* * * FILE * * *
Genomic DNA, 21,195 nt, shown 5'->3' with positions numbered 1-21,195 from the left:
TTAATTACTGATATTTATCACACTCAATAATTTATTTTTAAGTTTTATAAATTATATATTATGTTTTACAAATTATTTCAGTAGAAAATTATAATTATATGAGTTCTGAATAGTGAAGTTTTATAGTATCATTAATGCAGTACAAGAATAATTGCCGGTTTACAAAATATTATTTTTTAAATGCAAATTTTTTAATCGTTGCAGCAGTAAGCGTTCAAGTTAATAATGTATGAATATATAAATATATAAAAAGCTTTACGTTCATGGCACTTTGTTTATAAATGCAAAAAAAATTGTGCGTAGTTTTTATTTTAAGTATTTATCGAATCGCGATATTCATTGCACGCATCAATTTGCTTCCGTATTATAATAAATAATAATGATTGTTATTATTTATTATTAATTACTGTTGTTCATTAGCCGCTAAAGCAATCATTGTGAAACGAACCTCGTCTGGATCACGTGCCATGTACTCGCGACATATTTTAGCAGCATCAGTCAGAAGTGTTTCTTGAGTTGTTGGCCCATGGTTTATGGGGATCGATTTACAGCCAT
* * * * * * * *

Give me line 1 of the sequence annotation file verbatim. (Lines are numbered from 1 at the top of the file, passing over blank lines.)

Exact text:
Genomic DNA, 21,195 nt, shown 5'->3' with positions numbered 1-21,195 from the left: